May 25, 2007

History & Violence

Interesting New Yorker article on Lincoln and whether “Now he belongs to the ages” or "Now he belongs to the angels" was said (accounts differ) by his friend Edwin Stanton at his deathbed:
Stanton was weeping, Lincoln had just died, the room was overwhelmed, whatever he said was broken by a sob—the sob, in a sense, is the story. History is not an agreed-on fiction but what gets made in a crowded room; what is said isn’t what’s heard, and what is heard isn’t what gets repeated. Civilization is an agreement to keep people from shouting “Fire!” in a crowded theatre, but the moments we call historical occur when there is a fire in a crowded theatre; and then we all try to remember afterward when we heard it, and if we ever really smelled smoke, and who went first, and what they said. The indeterminacy is built into the emotion of the moment. The past is so often unknowable not because it is befogged now but because it was befogged then, too, back when it was still the present. If we had been there listening, we still might not have been able to determine exactly what Stanton said. All we know for sure is that everyone was weeping, and the room was full.
There was also some interesting thoughts about Lincoln's near obsession with the words of Claudius in Hamlet:
That cannot be; since I am still possess’d
Of those effects for which I did the murder,
My crown, mine own ambition and my queen.
May one be pardon’d and retain the offence?
In the corrupted currents of this world
Offence’s gilded hand may shove by justice,
And oft ’tis seen the wicked prize itself
Buys out the law: but ’tis not so above;
There is no shuffling, there the action lies
In his true nature; and we ourselves compell’d,
Even to the teeth and forehead of our faults,
To give in evidence. What then? what rests?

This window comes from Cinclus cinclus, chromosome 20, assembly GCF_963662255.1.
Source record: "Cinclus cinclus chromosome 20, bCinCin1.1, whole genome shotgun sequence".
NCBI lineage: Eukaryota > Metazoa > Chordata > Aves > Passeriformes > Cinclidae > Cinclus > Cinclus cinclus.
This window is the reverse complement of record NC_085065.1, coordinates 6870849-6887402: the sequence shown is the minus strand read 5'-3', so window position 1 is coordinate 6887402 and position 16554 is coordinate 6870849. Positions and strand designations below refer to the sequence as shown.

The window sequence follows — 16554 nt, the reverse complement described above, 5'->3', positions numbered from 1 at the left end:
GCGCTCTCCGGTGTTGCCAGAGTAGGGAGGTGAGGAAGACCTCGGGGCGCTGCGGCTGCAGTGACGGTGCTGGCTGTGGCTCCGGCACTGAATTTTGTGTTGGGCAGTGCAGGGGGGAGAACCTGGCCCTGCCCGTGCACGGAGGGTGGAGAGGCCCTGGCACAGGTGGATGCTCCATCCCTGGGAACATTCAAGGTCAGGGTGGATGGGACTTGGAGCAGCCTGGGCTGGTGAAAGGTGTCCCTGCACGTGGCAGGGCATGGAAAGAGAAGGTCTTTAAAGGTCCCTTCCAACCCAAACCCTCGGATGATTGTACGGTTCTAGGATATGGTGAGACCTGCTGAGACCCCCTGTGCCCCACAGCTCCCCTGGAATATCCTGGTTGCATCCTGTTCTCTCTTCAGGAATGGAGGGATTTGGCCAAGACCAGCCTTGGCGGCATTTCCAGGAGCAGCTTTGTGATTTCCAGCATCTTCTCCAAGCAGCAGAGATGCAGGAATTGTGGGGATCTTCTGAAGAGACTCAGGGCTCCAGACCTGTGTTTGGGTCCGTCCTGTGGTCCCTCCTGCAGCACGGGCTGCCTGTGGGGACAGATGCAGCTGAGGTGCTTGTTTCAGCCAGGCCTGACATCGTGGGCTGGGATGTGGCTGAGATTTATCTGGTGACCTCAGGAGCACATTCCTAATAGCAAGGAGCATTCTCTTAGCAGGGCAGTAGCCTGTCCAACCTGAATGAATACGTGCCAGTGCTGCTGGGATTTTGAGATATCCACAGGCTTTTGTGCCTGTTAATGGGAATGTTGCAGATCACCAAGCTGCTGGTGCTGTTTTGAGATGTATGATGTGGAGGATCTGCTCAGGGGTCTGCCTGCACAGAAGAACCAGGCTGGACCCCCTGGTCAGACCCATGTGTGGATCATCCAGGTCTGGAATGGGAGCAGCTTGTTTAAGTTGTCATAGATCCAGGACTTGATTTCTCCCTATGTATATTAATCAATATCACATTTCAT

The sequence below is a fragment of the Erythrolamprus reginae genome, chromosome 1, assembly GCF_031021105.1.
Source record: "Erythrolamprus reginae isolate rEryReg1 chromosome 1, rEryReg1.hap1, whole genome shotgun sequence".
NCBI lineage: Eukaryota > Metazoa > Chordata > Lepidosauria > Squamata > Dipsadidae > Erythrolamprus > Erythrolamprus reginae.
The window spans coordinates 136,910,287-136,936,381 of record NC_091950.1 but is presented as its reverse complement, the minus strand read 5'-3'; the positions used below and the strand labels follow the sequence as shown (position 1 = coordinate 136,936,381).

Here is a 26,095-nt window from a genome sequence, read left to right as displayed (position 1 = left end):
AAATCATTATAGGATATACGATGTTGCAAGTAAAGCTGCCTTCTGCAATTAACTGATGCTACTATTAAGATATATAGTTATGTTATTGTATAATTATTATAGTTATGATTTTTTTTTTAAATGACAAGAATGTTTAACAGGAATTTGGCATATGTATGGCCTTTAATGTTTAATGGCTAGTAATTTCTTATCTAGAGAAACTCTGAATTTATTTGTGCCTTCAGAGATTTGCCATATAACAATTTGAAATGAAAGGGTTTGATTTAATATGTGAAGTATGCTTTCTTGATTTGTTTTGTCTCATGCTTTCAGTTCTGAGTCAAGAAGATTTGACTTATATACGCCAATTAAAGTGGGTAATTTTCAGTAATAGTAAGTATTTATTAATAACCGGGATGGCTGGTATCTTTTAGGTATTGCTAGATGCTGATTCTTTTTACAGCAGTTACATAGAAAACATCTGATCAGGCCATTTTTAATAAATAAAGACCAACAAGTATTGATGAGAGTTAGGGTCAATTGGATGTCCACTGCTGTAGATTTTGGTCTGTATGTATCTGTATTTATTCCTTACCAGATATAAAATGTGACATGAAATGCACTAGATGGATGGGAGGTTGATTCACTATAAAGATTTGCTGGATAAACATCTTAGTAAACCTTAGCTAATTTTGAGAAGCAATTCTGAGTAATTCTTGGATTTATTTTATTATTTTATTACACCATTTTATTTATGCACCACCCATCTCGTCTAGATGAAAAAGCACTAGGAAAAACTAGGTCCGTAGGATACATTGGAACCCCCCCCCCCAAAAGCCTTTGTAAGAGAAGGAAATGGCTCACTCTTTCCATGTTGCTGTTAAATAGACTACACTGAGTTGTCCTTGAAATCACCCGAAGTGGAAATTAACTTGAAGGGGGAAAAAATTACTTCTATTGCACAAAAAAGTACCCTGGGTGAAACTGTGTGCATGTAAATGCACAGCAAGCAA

Try what repentance can: what can it not?
Yet what can it when one can not repent?
O wretched state! O bosom black as death!
O limed soul, that, struggling to be free,
Art more engaged! Help, angels! Make assay!
There’s no reason to believe that Lincoln “identified” with Claudius, or thought his own conduct evil. But he shuddered to think what his ambition, together with his principles, had helped make happen. He recognized and understood the pain of one who, believing himself, as Claudius does, to be essentially good and capable of salvation, knows that he is covered with blood—one who, having chosen to take on the weight and worry of the world, knows that he has done it and, like Macbeth, too, cannot be free of its guilt: Help, angels! Make assay!

What makes Lincoln still seem noble, to use an old-fashioned word, is that he had not a guilty sense of remorse but a tragic sense of responsibility. He believed that what he was doing was right; he knew that what he was doing was dealing death to the undeserving (knowledge that must have been doubled at the Soldiers’ Home as the bodies were brought to be buried week after week). If Lincoln truly has something in common with Jesus, it is that he is the model of a charismatic ethical intelligence who was also a calm dealer of punishment on a vast scale: Some to my right and some to my left . . .

Lincoln exemplifies the problem of liberal violence: the disjunction between the purity of our motives (as they appear to the liberal) and the force of our violence (as it is experienced by the victim). The reality of his faith in his beloved rule of reason, and the constant presence of his magnanimous and winning character, doesn’t preclude his engagement in mass killing. The corrupted currents of the world. (That other autodidact Midwesterner Harry Truman also turned to “Hamlet” to find words to expiate his blood-guilt, underlining at the end of a book about the atomic bomb a long quote from the last act of “Hamlet” that begins, “Let me speak to the yet unknowing world / How these things came about: So shall you hear / Of carnal, bloody and unnatural acts / Of accidental judgments, casual slaughters, / Of deaths put on by cunning and forced cause . . . And, in this upshot, purposes mistook / Fall’n on the inventors’ heads.”)

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